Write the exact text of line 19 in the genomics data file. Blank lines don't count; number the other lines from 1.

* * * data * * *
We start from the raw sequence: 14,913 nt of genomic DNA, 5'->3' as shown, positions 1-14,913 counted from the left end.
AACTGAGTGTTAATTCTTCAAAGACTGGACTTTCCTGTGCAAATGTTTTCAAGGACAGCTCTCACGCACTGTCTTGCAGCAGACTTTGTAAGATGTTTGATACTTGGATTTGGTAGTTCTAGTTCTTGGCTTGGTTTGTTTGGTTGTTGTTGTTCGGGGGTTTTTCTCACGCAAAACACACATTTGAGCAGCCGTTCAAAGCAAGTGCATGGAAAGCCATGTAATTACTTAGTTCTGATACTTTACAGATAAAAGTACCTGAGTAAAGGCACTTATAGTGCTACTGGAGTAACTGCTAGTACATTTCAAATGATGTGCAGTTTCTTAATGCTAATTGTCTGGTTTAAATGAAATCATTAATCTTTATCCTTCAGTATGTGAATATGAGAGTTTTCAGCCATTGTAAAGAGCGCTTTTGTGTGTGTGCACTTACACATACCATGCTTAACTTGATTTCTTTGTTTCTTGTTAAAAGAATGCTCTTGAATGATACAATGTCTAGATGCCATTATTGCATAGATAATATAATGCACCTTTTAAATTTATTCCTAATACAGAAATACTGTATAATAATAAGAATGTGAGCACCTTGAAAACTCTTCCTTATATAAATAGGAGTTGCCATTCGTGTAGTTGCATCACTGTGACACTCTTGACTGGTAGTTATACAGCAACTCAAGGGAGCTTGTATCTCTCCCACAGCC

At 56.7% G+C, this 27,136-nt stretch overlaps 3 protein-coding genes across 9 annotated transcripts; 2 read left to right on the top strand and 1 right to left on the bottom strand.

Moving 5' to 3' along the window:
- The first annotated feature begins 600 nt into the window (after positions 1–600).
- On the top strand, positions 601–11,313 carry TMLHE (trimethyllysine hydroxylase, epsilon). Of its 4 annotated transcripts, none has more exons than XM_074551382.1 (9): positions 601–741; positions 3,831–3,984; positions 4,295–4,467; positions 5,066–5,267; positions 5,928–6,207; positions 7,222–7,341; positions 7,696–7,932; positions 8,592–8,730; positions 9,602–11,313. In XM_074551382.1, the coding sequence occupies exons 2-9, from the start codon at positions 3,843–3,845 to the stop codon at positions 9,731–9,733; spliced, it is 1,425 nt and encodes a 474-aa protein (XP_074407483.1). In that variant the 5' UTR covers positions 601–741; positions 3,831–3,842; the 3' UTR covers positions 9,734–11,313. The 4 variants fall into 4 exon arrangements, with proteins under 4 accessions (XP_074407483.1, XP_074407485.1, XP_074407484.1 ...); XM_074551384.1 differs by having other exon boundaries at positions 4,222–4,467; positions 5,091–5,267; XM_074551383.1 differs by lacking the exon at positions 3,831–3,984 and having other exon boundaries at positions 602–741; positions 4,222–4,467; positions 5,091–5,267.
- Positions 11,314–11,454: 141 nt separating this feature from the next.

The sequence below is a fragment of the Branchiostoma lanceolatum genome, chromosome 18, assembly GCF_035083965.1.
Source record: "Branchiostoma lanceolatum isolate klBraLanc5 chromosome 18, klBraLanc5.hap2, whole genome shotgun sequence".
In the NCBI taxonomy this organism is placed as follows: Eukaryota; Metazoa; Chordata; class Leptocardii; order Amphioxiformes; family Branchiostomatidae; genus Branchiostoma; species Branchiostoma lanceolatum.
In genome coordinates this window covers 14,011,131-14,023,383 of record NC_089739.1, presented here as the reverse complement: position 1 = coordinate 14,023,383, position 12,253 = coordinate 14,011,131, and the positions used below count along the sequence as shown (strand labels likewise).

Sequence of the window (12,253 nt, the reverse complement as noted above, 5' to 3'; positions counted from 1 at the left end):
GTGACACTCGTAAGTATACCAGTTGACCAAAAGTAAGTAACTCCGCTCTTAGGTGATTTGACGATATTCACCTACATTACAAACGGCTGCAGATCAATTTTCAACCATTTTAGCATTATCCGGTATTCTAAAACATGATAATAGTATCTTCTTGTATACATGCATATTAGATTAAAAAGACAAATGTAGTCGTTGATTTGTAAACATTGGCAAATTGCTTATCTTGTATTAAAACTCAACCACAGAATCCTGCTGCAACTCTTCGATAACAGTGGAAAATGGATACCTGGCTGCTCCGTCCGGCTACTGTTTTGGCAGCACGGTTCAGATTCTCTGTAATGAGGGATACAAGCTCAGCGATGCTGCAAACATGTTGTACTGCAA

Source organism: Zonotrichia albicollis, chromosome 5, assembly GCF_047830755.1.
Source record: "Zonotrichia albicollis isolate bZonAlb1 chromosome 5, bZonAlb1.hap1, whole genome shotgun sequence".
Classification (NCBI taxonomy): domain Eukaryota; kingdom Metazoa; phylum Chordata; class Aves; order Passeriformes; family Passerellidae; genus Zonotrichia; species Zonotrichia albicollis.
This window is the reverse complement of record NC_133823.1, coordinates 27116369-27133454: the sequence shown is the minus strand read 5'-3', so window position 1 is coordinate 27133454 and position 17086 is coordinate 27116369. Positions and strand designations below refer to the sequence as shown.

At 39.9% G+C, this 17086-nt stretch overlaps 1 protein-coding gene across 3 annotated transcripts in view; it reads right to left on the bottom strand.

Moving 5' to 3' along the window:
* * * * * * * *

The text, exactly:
Moving 5' to 3' along the window: